Thank goodness the Tom Cruise-fronted, Doug Liman-directed smuggler story, American Made, wasn’t called Mena.
Yes, that was the original working title for this humor-infused based-on-a-true-story film, which follows the smuggling career of Barry Seal from ditching his airline gig, to his empire built in the would-be namesake of the movie — Mena, Arkansas — to his unfortunate demise. Along the meandering path, we meet a few household names, such as Ronald Reagan, Manuel Noriega, Ollie North, Pablo Escobar and Bill Clinton — as our antihero zips through the skies with cargo holds busting with cocaine, guns and more cocaine. (Observant viewers may even catch on to a clever insertion of George H.W. Bush.)
Joining Cruise’s Barry is his primary fed contact — assuming the name of “Schafer” — played by Domhnall Gleeson. Mr. Gleeson successfully sells the idea of a government agent who is really kind of a nerd for all things spycraft, is a bit lovable, but also ultimately just as appropriately slimy, as you’d expect. Sarah Wright brings her smoking-hot looks and very-believable small town girl act to bear with good success. Her characterization of Barry’s wife, Lucy, is ideal, though many of the details of the story take creative liberties. Rounding out the primary cast is Lucy’s brother, JB, who is played by Caleb Landry Jones, and a fabulous source of comic relief. Toss in some well-represented drug lords, and American Made cashes in.
Gary Spinelli has delivered a very well-written film — a tale which could have been much more pedestrian than the spunky story on the screen. Capturing just the right moments of the rather complicated web woven by Seal over his crooked years is no small feat. There was a very real risk in this film’s development that it could emerge with more of a documentary (or mockumentary) feel. Luckily, Spinelli and the cast fuel this film for takeoff and do not let up till the credits roll.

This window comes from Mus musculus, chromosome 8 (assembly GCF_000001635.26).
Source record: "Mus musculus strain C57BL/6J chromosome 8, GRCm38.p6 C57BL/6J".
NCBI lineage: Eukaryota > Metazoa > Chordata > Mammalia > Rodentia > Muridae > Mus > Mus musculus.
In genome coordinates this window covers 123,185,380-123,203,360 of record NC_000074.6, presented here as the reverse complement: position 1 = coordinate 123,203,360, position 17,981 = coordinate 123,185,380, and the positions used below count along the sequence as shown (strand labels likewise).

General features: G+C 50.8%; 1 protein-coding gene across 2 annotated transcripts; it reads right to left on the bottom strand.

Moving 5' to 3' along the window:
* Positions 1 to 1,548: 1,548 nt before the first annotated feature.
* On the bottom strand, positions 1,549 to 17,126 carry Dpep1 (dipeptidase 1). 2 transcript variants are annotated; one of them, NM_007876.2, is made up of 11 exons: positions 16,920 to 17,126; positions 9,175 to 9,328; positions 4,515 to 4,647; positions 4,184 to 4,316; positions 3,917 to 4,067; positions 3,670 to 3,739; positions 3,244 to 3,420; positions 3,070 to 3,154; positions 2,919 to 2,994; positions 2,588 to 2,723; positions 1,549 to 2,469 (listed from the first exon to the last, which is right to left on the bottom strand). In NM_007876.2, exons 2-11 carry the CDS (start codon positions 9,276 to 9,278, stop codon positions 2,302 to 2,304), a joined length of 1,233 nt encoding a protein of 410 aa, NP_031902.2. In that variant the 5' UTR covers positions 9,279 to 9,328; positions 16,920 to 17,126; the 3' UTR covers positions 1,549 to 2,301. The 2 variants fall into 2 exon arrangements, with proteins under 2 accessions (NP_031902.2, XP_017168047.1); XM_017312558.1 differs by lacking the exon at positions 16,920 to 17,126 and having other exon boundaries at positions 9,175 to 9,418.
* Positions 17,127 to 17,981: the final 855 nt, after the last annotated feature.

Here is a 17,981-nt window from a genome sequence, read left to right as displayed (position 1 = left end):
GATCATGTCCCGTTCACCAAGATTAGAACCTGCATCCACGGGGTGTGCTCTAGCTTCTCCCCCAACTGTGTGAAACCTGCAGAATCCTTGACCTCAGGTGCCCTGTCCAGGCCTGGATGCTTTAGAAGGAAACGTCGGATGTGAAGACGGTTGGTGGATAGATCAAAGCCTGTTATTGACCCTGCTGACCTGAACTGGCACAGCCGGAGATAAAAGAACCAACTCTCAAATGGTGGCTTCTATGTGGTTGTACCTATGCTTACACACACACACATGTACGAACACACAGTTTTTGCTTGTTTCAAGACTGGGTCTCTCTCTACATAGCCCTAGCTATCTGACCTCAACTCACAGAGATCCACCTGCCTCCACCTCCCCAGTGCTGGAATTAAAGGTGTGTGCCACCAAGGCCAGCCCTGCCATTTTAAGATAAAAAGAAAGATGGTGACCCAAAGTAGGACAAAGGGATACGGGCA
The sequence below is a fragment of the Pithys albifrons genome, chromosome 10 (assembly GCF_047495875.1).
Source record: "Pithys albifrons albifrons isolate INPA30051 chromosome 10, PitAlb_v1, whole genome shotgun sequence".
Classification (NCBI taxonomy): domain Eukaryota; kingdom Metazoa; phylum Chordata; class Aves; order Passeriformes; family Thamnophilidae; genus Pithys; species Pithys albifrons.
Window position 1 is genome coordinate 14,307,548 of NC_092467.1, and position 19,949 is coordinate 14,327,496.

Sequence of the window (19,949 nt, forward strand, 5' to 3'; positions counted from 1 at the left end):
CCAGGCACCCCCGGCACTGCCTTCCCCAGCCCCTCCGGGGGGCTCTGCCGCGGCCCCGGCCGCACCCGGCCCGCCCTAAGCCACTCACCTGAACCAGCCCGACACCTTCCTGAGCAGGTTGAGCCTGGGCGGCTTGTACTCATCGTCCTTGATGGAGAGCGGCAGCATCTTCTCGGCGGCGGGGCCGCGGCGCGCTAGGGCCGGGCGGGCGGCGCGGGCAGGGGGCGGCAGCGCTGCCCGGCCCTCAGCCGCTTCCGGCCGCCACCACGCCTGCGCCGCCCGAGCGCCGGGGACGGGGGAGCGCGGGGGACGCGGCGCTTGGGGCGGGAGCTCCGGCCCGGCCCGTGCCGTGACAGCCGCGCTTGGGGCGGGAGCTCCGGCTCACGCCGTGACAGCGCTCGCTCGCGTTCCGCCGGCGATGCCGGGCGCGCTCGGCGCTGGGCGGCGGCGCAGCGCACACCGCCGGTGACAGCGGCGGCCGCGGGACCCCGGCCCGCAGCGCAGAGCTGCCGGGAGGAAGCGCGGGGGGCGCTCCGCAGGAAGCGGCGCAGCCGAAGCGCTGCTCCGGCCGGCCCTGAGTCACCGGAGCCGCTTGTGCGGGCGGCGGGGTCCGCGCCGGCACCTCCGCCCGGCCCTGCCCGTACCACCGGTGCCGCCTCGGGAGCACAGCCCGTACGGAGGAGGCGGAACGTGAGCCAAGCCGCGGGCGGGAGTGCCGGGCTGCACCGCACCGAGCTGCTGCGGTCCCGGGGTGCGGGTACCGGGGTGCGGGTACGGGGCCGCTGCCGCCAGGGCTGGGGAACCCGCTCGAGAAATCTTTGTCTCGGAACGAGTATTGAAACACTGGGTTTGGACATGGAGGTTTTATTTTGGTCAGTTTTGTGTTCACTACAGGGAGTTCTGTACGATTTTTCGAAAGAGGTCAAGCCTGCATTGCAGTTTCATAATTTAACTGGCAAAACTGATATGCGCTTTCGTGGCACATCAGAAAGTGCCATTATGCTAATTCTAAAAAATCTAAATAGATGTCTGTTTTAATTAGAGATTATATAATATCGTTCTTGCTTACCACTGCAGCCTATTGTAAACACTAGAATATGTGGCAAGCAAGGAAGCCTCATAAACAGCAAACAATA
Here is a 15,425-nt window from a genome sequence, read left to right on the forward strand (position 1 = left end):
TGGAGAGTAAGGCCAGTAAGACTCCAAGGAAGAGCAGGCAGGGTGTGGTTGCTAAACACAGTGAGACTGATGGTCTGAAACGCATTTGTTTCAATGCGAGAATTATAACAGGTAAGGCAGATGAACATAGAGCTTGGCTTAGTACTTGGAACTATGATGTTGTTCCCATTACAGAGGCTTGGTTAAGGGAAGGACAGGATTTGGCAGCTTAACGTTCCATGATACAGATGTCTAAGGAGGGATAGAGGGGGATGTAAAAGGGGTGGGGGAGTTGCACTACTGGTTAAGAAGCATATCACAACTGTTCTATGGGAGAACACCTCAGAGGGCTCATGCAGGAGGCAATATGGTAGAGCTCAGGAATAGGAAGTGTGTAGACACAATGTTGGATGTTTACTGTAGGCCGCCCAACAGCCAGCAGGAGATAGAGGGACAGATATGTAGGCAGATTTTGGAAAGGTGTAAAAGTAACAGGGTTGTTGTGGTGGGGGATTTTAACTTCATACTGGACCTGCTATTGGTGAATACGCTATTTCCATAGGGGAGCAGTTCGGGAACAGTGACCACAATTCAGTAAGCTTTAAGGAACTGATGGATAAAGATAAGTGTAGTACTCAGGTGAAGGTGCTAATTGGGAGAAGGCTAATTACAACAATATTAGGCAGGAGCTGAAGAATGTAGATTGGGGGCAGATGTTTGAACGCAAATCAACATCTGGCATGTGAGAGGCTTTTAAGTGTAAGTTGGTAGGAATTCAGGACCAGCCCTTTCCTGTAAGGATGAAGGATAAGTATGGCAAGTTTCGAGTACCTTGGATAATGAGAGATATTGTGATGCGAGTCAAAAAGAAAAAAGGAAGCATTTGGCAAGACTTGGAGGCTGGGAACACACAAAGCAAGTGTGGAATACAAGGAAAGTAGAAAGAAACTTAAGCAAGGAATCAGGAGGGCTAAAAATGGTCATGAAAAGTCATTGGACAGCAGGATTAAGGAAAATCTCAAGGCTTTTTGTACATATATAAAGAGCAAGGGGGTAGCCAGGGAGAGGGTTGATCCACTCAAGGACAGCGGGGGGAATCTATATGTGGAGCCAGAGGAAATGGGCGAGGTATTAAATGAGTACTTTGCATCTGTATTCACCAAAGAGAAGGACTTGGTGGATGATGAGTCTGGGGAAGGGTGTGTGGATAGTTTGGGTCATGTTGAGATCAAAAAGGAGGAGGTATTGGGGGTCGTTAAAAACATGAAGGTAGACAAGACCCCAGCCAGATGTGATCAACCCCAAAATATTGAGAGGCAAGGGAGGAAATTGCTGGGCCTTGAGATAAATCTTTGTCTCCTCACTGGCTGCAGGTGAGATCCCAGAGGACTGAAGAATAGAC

Made is not without its holes. There is no on-screen reconciliation regarding a family member’s death. The story jumps around a little, as Barry tells us his tale in cut-in scenes representing videotaped accounts of his life. Some of the twists and turns of the government and law enforcement plot-line seem to be only lightly integrated on one end or the other. None of this is a big enough drag on the film or to wipe the grin off the face of any audience member.
Any good period film will let music contribute to setting the scene. American Made does this quite well with a soundtrack that’s bound to be a popular album in the coming weeks. The tunes in this movie land on the ears in exactly the proper context with vehicles, set pieces, news clips and characters. Only one puzzling anachronism stands out, in the use of “What Makes A Good Man” by The Heavy. The song fits perfectly with the action of the scene and is a top-notch throwback tune on its own, but happens to be the only modern piece of music at the end of nearly two hours of classic cuts, so the music buffs in the room may find it distracting.
Perhaps the biggest strength of American Made is how fresh it is now, and how fresh it will remain over the next few years as we see countless movies made about Pablo Escobar. While the infamous and illusive Escobar is featured in this film, the story takes place early in his career and he is in no way a focal character. That will be a lasting factor which allows the movie to remain independent of all the inevitable attention the Escobar story will receive in Hollywood. In what may be a happy accident or a deliberate choice, this film serves as a precursor or origin side-story to all of that, as if to dangle Pablo Escobar in the periphery.
See American Made in a theater or at home with several friends. It is a lot of fun, and even more fun when you have people to laugh with you, notice nerdy history details or just kick back and enjoy how proper it is for a smart-ass Tom Cruise to be flying a plane in a movie again.